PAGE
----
Water, moving from left to right, through a conical body creates suction which pulls air/ozone into the water stream.

Exclamation Mark

A very high liquid to gas ratio is required to achieve 98% mass transfer efficiency. In fact, the ratio required would
not be economical. Typical mass transfer efficiencies for Venturi Injectors are from 50-70% (without the use of pressure).

Click to learn more about ozone transfer via Venturi.

We carry the Mazzei Venturi’s for ozone injection.  These are the best choice for ozone injection via a venturi.  We carry the full line in stock from the 1/2″ to the 3″ venturi’s.


Click here to see the list of Mazzei Injector Venturi’s on our website

Another method to dissolve ozone into water is a bubble diffuser.  Follow this link to read our recent post about bubble diffusers.

Safety of Bottled water vs Tap water is reviewed

Posted by Joel Leusink on November 26, 2013 under Ozonated Water | Read the First Comment

The article below was publised by the Water Technology Magazine online on November 22.  In this article the safety of bottled water vs tap water is reviewed.

Drinking Water Research Foundation compares bottled, tap water

November 22, 2013
See original article HERE

  ALEXANDRIA, Va. — The Drinking Water Research Foundation has released the results of a review paper entitled “Microbial Health Risks of Regulated Drinking Waters in the United States,” according to a press release.

The paper compares the risk of public drinking water and bottled water using data from the Centers for Disease Control and Prevention (CDC), the Environmental Protection Agency (EPA) and presentations from a 2009 drinking water symposium at Yale University, the release reported.

According to the release, the paper explores the difference in quality monitoring, regulatory standards violations, advisories and distribution system conditions for tap and bottled water.

The key finding of the paper was that, “it is clear that as a consequence of the differences in regulations, distribution systems, operating (manufacturing) practices and microbial standards of quality, public drinking water supplies present a substantially higher human risk than do bottled waters for illness due to waterborne organisms.”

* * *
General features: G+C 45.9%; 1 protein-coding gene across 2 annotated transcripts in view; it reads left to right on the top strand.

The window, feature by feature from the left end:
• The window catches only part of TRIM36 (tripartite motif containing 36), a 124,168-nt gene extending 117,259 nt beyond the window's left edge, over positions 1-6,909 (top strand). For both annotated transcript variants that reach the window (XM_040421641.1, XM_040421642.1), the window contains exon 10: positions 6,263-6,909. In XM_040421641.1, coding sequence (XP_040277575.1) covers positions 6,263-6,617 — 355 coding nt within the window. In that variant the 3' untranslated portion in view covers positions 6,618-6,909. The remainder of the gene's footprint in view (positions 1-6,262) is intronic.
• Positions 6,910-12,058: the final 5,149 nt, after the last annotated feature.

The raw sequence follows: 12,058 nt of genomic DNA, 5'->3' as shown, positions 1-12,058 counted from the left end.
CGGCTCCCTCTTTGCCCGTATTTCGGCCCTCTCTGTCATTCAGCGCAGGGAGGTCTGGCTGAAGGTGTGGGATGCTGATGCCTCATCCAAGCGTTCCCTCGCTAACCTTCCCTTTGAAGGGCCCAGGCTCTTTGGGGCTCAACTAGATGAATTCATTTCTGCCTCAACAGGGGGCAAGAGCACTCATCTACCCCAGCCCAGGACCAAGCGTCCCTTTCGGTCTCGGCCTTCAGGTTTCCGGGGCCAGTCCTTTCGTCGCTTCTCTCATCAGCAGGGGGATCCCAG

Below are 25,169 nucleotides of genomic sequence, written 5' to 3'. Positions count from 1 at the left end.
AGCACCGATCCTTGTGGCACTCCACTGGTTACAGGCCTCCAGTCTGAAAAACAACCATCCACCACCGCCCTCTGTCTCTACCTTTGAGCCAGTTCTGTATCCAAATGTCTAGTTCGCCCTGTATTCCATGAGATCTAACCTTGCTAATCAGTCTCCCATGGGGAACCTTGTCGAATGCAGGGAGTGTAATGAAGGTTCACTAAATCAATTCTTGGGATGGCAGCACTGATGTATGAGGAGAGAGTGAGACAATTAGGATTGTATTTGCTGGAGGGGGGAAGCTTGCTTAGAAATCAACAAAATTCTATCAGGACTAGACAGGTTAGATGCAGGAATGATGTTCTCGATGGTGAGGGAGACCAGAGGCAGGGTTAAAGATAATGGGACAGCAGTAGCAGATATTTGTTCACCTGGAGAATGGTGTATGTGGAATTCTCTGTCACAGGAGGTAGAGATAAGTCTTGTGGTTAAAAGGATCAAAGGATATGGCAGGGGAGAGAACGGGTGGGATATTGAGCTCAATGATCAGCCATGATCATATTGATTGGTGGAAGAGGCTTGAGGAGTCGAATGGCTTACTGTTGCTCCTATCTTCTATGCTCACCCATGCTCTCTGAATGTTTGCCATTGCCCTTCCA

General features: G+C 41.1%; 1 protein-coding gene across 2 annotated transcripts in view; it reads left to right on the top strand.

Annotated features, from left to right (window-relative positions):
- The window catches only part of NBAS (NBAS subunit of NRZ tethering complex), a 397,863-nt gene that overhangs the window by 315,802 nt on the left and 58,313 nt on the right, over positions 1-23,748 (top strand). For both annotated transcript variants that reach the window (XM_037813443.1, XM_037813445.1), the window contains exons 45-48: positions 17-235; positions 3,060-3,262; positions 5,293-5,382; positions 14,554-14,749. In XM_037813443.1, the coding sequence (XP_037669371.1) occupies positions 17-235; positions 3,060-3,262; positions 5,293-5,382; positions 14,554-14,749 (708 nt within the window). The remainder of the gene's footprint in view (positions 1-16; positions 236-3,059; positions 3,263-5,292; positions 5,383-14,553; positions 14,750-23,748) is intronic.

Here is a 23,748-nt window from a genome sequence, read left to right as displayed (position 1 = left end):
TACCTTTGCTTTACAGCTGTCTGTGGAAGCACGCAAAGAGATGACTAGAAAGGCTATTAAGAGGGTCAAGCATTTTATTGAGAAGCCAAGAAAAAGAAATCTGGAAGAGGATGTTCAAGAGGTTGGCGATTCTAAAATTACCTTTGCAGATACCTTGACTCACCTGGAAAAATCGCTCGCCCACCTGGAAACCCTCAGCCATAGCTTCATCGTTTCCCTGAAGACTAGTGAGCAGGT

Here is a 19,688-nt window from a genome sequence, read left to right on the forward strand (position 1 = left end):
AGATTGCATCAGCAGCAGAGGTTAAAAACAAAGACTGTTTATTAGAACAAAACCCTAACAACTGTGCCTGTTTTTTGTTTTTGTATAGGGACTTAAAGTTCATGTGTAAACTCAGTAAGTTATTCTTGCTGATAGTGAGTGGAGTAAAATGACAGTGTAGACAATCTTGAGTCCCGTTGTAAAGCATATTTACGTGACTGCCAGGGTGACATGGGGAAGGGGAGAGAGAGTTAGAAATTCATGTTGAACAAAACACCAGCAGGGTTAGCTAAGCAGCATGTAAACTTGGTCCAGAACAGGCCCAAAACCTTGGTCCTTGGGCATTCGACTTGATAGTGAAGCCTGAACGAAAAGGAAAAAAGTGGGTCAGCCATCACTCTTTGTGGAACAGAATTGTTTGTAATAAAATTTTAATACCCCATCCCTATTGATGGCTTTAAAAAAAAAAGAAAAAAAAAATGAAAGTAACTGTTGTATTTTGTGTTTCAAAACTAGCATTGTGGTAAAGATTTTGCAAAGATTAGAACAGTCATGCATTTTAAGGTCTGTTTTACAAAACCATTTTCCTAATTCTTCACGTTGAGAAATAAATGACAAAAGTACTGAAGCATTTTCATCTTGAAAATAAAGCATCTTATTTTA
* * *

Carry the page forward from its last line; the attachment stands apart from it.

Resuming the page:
While tap water is regulated by the EPA, bottled water is regulated by the Food and Drug Administration (FDA), which is more stringent in regulations concerning lead, coliform bacteria and E. coli, according to the release.

Download the review paper here.

The research is fascinating as it does refute other data claiming that bottled water is less safe than public water supplies.  Below is an excerpt from the conclusion paragraph of the review paper:

A comparison of waterborne illness outbreaks reveals overwhelming evidence that the microbial health risks associated with drinking tap water are far greater than that of bottled water, with 195 million illnesses in the past 10 years for tap water compared to fewer than a dozen for bottled water 
This research and information is good news for the bottled water industry that has been hammered by negative press in recent years.  Hopefully the bottled water industry will use this research to help promote the benefit of drinking quality bottled water as opposed to public water supplies.
As you may know, ozone has been used in the bottled water industry for many years to provide safe, high quality bottled water.  Read more about ozone in bottled water on our website here, and see below:

Bottled Water and Ozone

bottled water

A fast-acting and effective treatment technology, ozone is now used in a variety of potable water treatment applications. Ozone treatment is becoming widely used for bottled water in North America — now the most rapidly growing market for ozone.

Ozone Benefits for the Beverage Market

  • Ozone is superior to any other disinfection method because of its high oxidation state.
  • Ozone allows for lower operating costs and reduces overall chemical costs.
  • Ozone is not typically associated with by-products, and naturally reverts to oxygen, so no taste or odor is associated after its use.
  • Ozone is generated on-site. Therefore no dangerous storage or handling is required.
  • The International Bottled Water Association (IBWA) suggests a residual ozone level of 0.2 to 0.4 ppm. This provides disinfection to both the water and the bottle.
  • Destroying bacteria instantly, ozone works faster than any other oxidant on the market!

New Video – How do I dilute my dissolved ozone sample?

Posted by Jamie Hansmann on December 28, 2012 under Ozonated Water, Ozone Products | Be the First to Comment

Occasionally our customers will need to measure levels of ozone greater than 3 ppm with their K-7404 Dissolved Ozone Test Kit.  To do so, the sample can be diluted, allowing up to 6 ppm of indication.

The video and instructions here, in combination with the standard kit instructions, will allow you to do this in the most effective way possible.

1) Add 5 drops of A-7400 Activator Solution to the sample cup.
2) Add 12.5 mL of distilled water to the sample cup.
3) Add enough sample to the cup to bring the volume to the 25 mL mark
4) Snap the ampoule in the cup, and continue with the standard instructions.
Find the result indicated by your comparator and multiply that value by 2.
The number you get is your dissolved ozone concentration.

For further details about the K-7404 dissolved ozone test kit, or our other dissolved ozone monitors, please visit the links below!